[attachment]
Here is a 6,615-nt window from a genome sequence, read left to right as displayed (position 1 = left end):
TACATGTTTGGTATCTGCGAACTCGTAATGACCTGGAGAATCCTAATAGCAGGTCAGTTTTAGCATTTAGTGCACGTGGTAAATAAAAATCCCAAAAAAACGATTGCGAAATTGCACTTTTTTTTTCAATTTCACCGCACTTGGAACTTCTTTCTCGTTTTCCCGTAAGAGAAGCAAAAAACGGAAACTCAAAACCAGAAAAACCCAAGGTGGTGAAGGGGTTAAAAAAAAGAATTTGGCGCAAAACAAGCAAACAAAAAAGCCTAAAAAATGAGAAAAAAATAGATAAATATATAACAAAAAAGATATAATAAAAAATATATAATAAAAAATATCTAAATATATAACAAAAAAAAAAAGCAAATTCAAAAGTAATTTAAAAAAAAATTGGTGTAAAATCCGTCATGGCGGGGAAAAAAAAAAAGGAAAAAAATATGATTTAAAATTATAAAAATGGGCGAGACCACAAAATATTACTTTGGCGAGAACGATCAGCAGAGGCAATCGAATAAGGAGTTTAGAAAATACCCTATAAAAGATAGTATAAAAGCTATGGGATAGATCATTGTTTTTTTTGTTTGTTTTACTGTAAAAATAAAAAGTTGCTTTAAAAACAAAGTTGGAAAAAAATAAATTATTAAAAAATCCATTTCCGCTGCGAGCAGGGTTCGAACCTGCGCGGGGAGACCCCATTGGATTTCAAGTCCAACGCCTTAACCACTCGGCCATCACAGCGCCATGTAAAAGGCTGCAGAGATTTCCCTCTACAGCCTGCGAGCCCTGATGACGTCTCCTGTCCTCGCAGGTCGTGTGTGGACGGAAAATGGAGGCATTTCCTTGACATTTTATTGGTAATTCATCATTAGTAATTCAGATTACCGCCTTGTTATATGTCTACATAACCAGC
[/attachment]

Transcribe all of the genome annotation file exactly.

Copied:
Here is a 6,615-nt window from a genome sequence, read left to right as displayed (position 1 = left end):
TACATGTTTGGTATCTGCGAACTCGTAATGACCTGGAGAATCCTAATAGCAGGTCAGTTTTAGCATTTAGTGCACGTGGTAAATAAAAATCCCAAAAAAACGATTGCGAAATTGCACTTTTTTTTTCAATTTCACCGCACTTGGAACTTCTTTCTCGTTTTCCCGTAAGAGAAGCAAAAAACGGAAACTCAAAACCAGAAAAACCCAAGGTGGTGAAGGGGTTAAAAAAAAGAATTTGGCGCAAAACAAGCAAACAAAAAAGCCTAAAAAATGAGAAAAAAATAGATAAATATATAACAAAAAAGATATAATAAAAAATATATAATAAAAAATATCTAAATATATAACAAAAAAAAAAAGCAAATTCAAAAGTAATTTAAAAAAAAATTGGTGTAAAATCCGTCATGGCGGGGAAAAAAAAAAAGGAAAAAAATATGATTTAAAATTATAAAAATGGGCGAGACCACAAAATATTACTTTGGCGAGAACGATCAGCAGAGGCAATCGAATAAGGAGTTTAGAAAATACCCTATAAAAGATAGTATAAAAGCTATGGGATAGATCATTGTTTTTTTTGTTTGTTTTACTGTAAAAATAAAAAGTTGCTTTAAAAACAAAGTTGGAAAAAAATAAATTATTAAAAAATCCATTTCCGCTGCGAGCAGGGTTCGAACCTGCGCGGGGAGACCCCATTGGATTTCAAGTCCAACGCCTTAACCACTCGGCCATCACAGCGCCATGTAAAAGGCTGCAGAGATTTCCCTCTACAGCCTGCGAGCCCTGATGACGTCTCCTGTCCTCGCAGGTCGTGTGTGGACGGAAAATGGAGGCATTTCCTTGACATTTTATTGGTAATTCATCATTAGTAATTCAGATTACCGCCTTGTTATATGTCTACATAACCAGC